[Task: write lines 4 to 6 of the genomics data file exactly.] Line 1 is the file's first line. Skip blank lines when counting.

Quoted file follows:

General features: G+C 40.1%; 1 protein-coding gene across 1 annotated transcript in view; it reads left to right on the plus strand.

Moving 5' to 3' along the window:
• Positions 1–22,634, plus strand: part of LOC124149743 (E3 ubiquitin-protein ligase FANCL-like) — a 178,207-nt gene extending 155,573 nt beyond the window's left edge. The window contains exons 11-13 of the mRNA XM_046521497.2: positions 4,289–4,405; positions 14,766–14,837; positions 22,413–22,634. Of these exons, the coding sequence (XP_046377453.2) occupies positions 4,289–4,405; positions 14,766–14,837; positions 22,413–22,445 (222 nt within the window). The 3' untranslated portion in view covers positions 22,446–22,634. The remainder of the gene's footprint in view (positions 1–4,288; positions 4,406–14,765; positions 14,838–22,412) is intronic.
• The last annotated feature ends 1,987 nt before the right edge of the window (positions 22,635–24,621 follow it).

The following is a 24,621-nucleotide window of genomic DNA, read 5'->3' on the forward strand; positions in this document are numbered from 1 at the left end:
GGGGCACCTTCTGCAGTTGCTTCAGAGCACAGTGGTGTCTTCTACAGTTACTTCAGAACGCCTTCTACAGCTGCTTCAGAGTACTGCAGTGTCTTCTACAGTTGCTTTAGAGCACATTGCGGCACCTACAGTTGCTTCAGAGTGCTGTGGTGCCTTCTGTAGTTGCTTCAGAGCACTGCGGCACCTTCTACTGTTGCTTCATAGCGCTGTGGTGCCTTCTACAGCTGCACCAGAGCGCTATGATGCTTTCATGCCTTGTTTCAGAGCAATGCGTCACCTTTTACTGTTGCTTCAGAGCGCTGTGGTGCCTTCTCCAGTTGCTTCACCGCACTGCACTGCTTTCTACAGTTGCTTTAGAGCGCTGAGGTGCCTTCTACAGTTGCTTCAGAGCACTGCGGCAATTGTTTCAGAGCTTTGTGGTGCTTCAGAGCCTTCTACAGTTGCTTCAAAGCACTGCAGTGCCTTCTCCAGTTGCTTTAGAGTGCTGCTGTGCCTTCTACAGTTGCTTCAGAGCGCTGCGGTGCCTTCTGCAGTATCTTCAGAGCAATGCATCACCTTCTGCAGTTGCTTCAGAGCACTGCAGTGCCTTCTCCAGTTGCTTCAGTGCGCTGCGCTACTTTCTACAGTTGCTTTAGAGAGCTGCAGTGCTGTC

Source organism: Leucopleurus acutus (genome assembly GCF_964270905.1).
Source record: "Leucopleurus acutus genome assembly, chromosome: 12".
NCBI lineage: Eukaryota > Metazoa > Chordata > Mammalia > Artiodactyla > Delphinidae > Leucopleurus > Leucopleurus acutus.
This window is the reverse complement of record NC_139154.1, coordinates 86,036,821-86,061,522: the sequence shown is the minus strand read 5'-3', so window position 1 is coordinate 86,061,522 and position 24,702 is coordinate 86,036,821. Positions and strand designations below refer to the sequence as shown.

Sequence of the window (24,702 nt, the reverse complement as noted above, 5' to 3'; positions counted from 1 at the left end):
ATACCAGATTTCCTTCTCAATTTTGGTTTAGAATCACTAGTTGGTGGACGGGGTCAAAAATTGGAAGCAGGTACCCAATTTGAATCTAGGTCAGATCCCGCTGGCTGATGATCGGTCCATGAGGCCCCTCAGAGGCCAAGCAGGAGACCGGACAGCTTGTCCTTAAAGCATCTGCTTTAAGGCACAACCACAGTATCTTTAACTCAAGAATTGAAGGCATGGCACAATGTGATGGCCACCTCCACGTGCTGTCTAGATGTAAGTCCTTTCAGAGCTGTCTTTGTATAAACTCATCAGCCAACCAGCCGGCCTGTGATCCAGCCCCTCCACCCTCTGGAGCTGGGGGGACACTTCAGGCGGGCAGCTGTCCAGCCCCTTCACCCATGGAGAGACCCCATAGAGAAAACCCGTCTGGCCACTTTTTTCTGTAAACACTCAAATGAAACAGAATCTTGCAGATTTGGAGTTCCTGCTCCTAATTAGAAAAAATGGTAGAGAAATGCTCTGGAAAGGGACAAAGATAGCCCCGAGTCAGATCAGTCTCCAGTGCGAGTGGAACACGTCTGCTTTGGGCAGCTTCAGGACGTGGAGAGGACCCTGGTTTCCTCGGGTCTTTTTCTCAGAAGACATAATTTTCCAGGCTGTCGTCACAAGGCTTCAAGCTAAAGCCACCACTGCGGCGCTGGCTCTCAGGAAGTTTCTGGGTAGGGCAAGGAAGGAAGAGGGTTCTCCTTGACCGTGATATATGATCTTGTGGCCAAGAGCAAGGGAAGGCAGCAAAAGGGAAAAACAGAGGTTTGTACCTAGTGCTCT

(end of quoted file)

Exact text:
• The last annotated feature ends 1,987 nt before the right edge of the window (positions 22,635–24,621 follow it).

The following is a 24,621-nucleotide window of genomic DNA, read 5'->3' on the forward strand; positions in this document are numbered from 1 at the left end:
GGGGCACCTTCTGCAGTTGCTTCAGAGCACAGTGGTGTCTTCTACAGTTACTTCAGAACGCCTTCTACAGCTGCTTCAGAGTACTGCAGTGTCTTCTACAGTTGCTTTAGAGCACATTGCGGCACCTACAGTTGCTTCAGAGTGCTGTGGTGCCTTCTGTAGTTGCTTCAGAGCACTGCGGCACCTTCTACTGTTGCTTCATAGCGCTGTGGTGCCTTCTACAGCTGCACCAGAGCGCTATGATGCTTTCATGCCTTGTTTCAGAGCAATGCGTCACCTTTTACTGTTGCTTCAGAGCGCTGTGGTGCCTTCTCCAGTTGCTTCACCGCACTGCACTGCTTTCTACAGTTGCTTTAGAGCGCTGAGGTGCCTTCTACAGTTGCTTCAGAGCACTGCGGCAATTGTTTCAGAGCTTTGTGGTGCTTCAGAGCCTTCTACAGTTGCTTCAAAGCACTGCAGTGCCTTCTCCAGTTGCTTTAGAGTGCTGCTGTGCCTTCTACAGTTGCTTCAGAGCGCTGCGGTGCCTTCTGCAGTATCTTCAGAGCAATGCATCACCTTCTGCAGTTGCTTCAGAGCACTGCAGTGCCTTCTCCAGTTGCTTCAGTGCGCTGCGCTACTTTCTACAGTTGCTTTAGAGAGCTGCAGTGCTGTC